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have accomplished the mighty mission which Mahomet wrought. But notwithstanding such blemishes, the work displays incredible research, and is a perfect treasure-house of materials for the study, not only of the lives of Mahomet and his contemporaries, but of the religious, social, and literary development of the early Moslem empire. 

It is not our intention, on the present occasion, to review this treatise as a whole, but simply the Essay prefixed to the third volume, in which the nature and value of the materials for the life of Mahomet, and specially of Tradition, are discussed. The work abounds throughout with prelections and digressions which, though valuable in themselves, often check and disturb the flow of the history. But the Preface we are now to consider forms a detached and independent piece, filling 180 closely-printed pages. And it appears to us to be perhaps the most valuable portion of the whole work.

We make no apology in presenting the subject to our readers. It may be dry to most, and (from our imperfect treatment) heavy. But the origin and development of the faith of so many millions around us, and the traditional basis and evidence of the things most surely believed among them, cannot be devoid of interest, and, though perhaps difficult to treat attractively, should not on that account be cast aside.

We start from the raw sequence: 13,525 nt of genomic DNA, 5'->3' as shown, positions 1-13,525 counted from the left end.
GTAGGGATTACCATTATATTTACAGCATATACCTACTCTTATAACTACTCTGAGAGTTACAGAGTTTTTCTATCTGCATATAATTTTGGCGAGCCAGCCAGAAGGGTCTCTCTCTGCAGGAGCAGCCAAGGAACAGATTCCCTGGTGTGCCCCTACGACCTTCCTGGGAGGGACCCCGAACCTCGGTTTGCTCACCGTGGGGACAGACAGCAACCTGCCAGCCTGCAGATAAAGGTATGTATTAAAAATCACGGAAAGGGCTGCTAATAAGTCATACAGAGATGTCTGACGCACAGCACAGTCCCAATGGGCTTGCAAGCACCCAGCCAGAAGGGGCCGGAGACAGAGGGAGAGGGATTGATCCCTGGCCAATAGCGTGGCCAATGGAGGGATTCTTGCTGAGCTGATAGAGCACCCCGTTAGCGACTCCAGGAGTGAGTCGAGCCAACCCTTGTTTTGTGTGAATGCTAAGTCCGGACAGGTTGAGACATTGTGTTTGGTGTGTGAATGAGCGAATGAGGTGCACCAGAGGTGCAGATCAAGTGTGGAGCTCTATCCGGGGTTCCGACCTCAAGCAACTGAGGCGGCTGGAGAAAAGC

The materials bearing on the rise of Islam are divided by Sprenger into five classes: the Coran; Biographies of the Prophet; the Sunna or Tradition proper; Commentaries on the Coran; Genealogies. There is a sixth, namely, Original documents copied by the Collectors of tradition; but these are known to us only by means of Tradition, and do not properly form a separate class. The genuineness of the CORAN, and its bearing on the life of Mahomet, have already been discussed at length in this Periodical, and need not therefore again be dwelt upon.1 But the other subjects, which are also of the deepest interest, we propose to bring under the notice of our Readers. 

The peculiar treatment of Sprenger may be illustrated by one

1 [The Articles here referred to, have to a great extent formed the basis of the preliminary chapters of my Life of Mabomet.—W.M. ]


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